And BDNF levels seem to correlate quite strongly with both estrogen and progesterone levels. The correlation coefficient for estrogen is point eight, which is a very high correlation coefficient. And for progesterone, it’s point seven. We know that BDNF levels drop in women who do not ovulate and during menopause. There was one study that looked at hormone replacement therapy, and hormone replacement therapy can restore BDNF levels to those seen in the follicular phase of ovulation. This study use two milligrams of estradiol for 16 days followed by two milligrams of extra dial and 0.075 milligrams of lipo gestural, it’s a type of progression for 12 days for six months, and they found an increase in BDNF. It’s speculated that estrogen and progesterone have protective effects on the brain due to BDNF. And what you see as you see a high colocalization of estrogen receptors and BDNF receptors in the brain. And estrogen seems to have similar functions and modulation of NMDA receptors and memory, increasing dendritic spine and Synapse number, pregnancy and postpartum are associated with lower BDNF levels. And it’s speculated that this may contribute to postnatal mood disorders. Now, what about testosterone? Testosterone? The waters are a little bit muddier. There’s some evidence in rats, testosterone increases BDNF in some areas of the brain. It decreases it in others. Testosterone we know does impact neurogenesis and making new nerve cells. It seems to help protect the brain and models of stroke and trauma. And it may do so through a pathway not related to BDNF. There’s something called the map que pathway. What is likely happening with testosterone is that testosterone is increasing BDNF through an indirect effect by conversion to estradiol. In animal models stimulation of the ECS, our old friend the endocannabinoid system increases BDNF, and this is thought to be due because endocannabinoids increase a certain type of serotonin called Five HD one a level roles and activation of the cannabinoid one receptor in the cannabinoid two receptor are involved in neurogenesis and dendritic modeling. There’s only one human study I found and it was in Parkinson’s patients, and they had six weeks of placebo, six weeks of CBD 75 milligrams per day and 300 milligrams per day. And they found no difference in BDNF, but they did found significant improvement in quality of life and well being. And the patients had Parkinson’s for about an average of eight years beforehand. So this might be something that might be more effective early on in the disease state. What else sun exposure? Well, we’ve talked about how sun exposure increases serotonin and serotonin is very important for BDNF. So sun exposure should increase BDNF, and this has been shown BDNF levels show a seasonal variation, their higher in the summer and lower in the winter. And it actually correlates with the amount of ambient sunlight so the more sunlight you get safely, the higher the BDNF levels, and then you also want to regulate inflammation, you want to increase your poly phenols your antioxidants butyrate, like we’ve talked about from certain gut bacteria, gut bacteria will take up fiber and turn it into the short chain fatty acids, your gut bacteria will take up poly phenols and turn them into certain neuromodulators. So reducing inflammation regulating inflammation through what we eat by increasing poly phenols, increasing antioxidants, increasing fiber, this can all have a positive effect on BDNF. Let’s talk about supplements because there’s a lot of supplements that say they increase BDNF, and a lot of it is based on rat studies. Rat studies don’t always correlate to human data. And there’s lots of reasons for that. Typically, the dosages and rat studies are really high. They’re not the same as dosages used in human studies. So either way, the rat studies don’t always correlate with human studies. So what are some ways that I can increase BDNF through supplementation found in human studies? Coffee fruit, coffee, fruit extract is a great source of polyphenols. In one study, 100 milligrams of coffee fruit extract compared to placebo, and they also had a third group of other caffeine extracts. The coffee fruit increased BDNF levels by 143% during the first 60 minutes after treatment for healthy subjects, another one and one of our favorites. Cacao dark chocolate. It contains lots of flavonoid antioxidants, including theobromine. theobromine, is chemically very similar to caffeine.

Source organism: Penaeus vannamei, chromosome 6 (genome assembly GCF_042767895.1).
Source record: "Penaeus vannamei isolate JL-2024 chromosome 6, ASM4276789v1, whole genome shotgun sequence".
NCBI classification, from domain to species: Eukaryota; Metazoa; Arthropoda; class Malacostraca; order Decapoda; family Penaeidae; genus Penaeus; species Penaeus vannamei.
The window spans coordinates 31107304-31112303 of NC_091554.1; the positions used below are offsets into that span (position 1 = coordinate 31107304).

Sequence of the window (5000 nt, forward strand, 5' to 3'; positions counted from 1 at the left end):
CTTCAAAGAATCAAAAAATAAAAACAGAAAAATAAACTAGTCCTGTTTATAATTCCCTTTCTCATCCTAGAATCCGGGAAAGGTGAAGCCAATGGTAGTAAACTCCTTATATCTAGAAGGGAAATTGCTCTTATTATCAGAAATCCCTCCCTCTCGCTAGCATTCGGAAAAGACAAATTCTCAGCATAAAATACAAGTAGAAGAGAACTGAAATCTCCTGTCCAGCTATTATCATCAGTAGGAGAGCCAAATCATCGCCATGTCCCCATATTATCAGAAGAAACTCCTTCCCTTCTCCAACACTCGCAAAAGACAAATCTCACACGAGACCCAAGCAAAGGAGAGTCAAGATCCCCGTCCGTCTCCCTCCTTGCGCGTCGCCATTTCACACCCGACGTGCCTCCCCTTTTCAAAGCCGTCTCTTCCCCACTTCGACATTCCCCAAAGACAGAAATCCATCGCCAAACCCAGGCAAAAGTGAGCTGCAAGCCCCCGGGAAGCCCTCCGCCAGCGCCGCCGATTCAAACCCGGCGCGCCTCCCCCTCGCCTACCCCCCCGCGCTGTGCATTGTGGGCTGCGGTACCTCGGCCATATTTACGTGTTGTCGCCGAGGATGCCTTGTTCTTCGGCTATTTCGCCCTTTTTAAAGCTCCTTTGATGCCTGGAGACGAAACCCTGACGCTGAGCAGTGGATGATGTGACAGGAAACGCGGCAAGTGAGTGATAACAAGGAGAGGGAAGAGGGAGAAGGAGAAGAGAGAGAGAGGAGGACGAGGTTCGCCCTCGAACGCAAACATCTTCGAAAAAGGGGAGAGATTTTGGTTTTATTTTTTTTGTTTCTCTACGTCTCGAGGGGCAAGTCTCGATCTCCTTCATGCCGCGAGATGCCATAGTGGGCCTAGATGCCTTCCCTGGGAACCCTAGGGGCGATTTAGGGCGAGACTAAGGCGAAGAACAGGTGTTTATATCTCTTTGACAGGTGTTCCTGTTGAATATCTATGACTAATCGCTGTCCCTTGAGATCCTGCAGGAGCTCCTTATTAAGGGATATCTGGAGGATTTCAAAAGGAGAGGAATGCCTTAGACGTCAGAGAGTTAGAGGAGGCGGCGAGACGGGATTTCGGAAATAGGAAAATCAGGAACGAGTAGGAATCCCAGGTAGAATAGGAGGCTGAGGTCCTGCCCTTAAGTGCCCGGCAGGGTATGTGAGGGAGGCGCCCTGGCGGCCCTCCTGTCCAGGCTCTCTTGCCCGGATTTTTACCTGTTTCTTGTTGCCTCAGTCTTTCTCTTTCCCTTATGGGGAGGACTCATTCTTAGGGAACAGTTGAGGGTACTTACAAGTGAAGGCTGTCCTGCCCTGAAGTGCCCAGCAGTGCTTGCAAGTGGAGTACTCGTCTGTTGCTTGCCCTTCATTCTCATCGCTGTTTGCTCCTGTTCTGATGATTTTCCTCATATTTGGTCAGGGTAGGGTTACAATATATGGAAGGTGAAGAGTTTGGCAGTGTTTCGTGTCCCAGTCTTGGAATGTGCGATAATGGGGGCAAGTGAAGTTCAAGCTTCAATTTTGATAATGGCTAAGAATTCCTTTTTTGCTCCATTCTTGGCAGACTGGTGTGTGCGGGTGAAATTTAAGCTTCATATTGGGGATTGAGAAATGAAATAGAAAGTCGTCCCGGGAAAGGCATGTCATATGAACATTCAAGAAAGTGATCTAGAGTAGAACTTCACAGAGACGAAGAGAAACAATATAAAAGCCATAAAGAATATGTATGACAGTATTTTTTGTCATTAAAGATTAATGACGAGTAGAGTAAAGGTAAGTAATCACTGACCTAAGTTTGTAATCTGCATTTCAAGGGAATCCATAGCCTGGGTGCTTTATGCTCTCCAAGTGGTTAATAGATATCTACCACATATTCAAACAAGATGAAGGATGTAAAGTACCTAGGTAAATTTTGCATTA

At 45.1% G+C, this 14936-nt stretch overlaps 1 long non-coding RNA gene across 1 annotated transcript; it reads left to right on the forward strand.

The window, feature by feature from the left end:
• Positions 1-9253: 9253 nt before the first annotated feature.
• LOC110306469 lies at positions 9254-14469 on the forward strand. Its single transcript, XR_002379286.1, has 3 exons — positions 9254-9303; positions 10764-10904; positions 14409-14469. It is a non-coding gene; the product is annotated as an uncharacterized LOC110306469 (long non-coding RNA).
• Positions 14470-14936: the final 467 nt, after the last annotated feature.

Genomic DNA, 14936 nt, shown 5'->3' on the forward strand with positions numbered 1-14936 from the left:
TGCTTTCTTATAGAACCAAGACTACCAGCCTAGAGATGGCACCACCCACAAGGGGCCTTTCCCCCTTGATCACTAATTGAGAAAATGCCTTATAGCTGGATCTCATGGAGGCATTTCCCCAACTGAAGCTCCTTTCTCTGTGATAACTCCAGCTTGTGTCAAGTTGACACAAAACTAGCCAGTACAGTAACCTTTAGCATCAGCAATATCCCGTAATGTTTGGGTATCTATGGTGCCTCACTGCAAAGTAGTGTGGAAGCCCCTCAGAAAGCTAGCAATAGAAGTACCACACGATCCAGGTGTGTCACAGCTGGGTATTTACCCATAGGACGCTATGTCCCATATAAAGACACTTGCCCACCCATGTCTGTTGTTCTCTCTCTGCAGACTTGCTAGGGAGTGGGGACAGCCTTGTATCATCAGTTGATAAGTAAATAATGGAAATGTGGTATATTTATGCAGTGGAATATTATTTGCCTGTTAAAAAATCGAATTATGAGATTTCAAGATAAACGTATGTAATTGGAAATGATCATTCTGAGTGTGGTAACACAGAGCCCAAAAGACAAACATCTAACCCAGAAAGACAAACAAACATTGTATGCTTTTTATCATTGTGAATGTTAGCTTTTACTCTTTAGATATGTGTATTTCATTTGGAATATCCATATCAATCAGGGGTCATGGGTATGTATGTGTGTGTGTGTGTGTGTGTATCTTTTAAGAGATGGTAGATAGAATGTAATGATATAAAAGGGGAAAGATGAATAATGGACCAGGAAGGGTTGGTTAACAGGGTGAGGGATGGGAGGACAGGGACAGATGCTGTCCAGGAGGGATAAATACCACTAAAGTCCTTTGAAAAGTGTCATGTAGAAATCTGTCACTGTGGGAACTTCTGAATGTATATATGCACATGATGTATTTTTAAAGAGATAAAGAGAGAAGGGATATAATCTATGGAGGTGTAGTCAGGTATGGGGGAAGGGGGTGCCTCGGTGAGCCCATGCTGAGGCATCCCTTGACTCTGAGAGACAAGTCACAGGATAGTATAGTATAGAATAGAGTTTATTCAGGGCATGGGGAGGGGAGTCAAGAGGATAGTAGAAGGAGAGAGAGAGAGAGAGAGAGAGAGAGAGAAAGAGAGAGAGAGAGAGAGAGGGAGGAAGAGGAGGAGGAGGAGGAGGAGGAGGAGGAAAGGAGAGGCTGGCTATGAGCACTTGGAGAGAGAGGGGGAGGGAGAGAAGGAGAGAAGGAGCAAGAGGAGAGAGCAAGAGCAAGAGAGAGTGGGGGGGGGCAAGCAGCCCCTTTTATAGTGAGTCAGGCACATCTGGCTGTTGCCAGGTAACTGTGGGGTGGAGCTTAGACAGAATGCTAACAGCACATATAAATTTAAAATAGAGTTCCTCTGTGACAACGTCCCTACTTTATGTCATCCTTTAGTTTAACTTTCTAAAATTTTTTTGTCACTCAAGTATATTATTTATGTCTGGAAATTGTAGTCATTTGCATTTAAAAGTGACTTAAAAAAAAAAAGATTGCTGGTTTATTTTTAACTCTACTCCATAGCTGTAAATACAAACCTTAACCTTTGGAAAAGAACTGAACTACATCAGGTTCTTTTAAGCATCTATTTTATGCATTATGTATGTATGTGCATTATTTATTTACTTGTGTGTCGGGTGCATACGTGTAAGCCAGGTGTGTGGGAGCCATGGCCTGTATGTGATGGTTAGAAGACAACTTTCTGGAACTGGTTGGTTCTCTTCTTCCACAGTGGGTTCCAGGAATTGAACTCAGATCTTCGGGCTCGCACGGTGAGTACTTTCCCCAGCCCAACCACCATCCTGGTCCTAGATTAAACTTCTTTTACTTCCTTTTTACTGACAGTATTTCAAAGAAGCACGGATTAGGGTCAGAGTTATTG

Dr. Richard Harris MD  27:46